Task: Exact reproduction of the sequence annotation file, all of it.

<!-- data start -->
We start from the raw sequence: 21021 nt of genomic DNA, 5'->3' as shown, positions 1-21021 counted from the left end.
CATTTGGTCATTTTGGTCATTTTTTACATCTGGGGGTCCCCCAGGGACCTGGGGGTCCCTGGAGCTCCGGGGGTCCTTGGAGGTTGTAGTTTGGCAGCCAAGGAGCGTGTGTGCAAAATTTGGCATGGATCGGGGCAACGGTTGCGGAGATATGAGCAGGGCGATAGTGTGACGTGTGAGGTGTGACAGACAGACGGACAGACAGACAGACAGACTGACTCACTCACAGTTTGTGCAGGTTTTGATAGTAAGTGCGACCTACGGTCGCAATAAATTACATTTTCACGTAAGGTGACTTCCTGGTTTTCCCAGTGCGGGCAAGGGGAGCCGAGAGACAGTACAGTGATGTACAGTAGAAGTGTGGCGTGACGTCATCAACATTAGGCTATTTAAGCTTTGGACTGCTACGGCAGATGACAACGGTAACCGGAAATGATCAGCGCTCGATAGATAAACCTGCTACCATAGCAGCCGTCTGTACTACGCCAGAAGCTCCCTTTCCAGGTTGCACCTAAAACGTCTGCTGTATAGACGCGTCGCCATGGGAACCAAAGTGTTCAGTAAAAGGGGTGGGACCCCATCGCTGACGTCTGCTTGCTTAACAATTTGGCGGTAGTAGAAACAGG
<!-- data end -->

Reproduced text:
We start from the raw sequence: 21021 nt of genomic DNA, 5'->3' as shown, positions 1-21021 counted from the left end.
CATTTGGTCATTTTGGTCATTTTTTACATCTGGGGGTCCCCCAGGGACCTGGGGGTCCCTGGAGCTCCGGGGGTCCTTGGAGGTTGTAGTTTGGCAGCCAAGGAGCGTGTGTGCAAAATTTGGCATGGATCGGGGCAACGGTTGCGGAGATATGAGCAGGGCGATAGTGTGACGTGTGAGGTGTGACAGACAGACGGACAGACAGACAGACAGACTGACTCACTCACAGTTTGTGCAGGTTTTGATAGTAAGTGCGACCTACGGTCGCAATAAATTACATTTTCACGTAAGGTGACTTCCTGGTTTTCCCAGTGCGGGCAAGGGGAGCCGAGAGACAGTACAGTGATGTACAGTAGAAGTGTGGCGTGACGTCATCAACATTAGGCTATTTAAGCTTTGGACTGCTACGGCAGATGACAACGGTAACCGGAAATGATCAGCGCTCGATAGATAAACCTGCTACCATAGCAGCCGTCTGTACTACGCCAGAAGCTCCCTTTCCAGGTTGCACCTAAAACGTCTGCTGTATAGACGCGTCGCCATGGGAACCAAAGTGTTCAGTAAAAGGGGTGGGACCCCATCGCTGACGTCTGCTTGCTTAACAATTTGGCGGTAGTAGAAACAGG